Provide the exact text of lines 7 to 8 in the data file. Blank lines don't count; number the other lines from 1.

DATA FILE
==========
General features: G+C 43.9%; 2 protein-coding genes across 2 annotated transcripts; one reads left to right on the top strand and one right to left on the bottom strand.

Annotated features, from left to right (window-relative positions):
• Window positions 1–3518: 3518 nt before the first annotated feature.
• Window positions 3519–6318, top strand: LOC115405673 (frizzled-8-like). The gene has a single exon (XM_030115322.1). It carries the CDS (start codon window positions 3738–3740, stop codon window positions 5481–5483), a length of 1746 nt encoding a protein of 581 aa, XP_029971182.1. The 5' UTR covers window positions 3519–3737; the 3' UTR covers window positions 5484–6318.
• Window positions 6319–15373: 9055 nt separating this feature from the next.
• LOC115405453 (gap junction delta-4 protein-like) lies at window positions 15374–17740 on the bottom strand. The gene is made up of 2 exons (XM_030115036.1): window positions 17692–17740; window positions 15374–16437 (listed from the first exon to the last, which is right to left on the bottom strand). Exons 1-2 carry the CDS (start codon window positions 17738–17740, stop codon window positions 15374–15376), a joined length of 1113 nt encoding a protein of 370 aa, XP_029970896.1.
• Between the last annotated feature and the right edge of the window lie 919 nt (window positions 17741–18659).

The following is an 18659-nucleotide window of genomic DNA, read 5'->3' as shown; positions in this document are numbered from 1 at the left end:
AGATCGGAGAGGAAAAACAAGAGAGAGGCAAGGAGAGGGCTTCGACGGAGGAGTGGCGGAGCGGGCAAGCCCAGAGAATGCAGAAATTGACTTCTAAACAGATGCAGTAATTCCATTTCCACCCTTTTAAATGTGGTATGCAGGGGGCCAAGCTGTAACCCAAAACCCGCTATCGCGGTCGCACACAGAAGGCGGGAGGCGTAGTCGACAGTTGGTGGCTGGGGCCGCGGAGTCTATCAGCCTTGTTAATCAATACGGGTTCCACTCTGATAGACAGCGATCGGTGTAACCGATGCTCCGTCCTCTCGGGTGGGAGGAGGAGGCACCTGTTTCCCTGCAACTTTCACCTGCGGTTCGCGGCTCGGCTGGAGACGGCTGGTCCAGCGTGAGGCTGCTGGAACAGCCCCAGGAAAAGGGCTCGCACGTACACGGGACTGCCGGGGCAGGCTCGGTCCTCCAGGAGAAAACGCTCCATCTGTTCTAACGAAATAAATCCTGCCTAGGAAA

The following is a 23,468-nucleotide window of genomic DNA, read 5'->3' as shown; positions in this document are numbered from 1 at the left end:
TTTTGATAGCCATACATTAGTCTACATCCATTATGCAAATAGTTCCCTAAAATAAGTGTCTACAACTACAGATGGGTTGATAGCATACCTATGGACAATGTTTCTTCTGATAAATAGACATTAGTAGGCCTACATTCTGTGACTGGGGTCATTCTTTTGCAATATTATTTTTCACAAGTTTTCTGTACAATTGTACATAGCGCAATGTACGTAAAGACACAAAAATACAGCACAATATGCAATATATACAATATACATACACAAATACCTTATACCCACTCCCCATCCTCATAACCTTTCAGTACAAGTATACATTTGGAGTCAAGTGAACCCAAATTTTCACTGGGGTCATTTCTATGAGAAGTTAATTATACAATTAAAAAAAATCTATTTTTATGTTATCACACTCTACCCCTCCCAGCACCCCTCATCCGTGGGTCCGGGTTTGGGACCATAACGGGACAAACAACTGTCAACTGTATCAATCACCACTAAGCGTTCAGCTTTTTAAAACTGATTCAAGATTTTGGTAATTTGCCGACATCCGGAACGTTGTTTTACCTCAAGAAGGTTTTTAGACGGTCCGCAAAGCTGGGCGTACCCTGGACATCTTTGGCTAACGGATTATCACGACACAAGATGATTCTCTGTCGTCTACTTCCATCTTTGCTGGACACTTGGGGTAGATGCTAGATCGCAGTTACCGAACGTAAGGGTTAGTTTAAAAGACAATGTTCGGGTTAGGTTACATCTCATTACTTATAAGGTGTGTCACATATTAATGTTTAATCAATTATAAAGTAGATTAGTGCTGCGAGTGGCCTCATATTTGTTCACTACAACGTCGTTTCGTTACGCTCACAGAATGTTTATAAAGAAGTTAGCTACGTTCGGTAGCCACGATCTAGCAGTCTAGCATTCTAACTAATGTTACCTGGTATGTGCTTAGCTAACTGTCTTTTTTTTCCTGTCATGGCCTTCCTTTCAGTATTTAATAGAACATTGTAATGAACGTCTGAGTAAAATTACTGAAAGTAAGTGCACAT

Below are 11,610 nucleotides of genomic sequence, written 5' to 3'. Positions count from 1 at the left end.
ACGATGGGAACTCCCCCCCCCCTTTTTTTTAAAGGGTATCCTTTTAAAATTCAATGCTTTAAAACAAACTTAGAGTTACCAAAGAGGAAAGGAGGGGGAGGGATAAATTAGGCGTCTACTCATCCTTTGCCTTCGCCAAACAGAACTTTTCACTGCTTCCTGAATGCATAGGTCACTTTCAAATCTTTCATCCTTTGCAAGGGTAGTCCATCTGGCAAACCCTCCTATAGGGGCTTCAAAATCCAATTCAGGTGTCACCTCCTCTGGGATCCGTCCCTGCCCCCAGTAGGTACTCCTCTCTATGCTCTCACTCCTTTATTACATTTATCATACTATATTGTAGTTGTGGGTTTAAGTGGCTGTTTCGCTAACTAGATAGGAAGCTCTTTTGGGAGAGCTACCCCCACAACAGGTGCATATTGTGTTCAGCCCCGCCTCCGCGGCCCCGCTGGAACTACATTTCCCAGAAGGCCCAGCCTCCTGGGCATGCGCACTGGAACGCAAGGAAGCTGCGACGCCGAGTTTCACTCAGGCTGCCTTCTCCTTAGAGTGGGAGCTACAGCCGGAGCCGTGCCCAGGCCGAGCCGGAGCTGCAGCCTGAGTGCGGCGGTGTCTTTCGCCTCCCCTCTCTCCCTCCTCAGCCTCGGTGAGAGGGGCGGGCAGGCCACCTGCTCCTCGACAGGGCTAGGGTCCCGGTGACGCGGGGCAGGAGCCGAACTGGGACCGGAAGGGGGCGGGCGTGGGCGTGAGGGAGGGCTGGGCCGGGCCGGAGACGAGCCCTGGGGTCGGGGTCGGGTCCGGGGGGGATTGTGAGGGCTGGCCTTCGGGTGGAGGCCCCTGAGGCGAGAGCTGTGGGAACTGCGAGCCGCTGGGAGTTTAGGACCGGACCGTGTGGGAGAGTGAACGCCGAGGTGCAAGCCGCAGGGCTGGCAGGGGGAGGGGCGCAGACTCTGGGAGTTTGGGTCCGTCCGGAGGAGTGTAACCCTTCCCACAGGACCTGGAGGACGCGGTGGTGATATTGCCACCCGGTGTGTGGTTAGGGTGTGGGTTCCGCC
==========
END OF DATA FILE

• Between the last annotated feature and the right edge of the window lie 919 nt (window positions 17741–18659).

The following is an 18659-nucleotide window of genomic DNA, read 5'->3' as shown; positions in this document are numbered from 1 at the left end: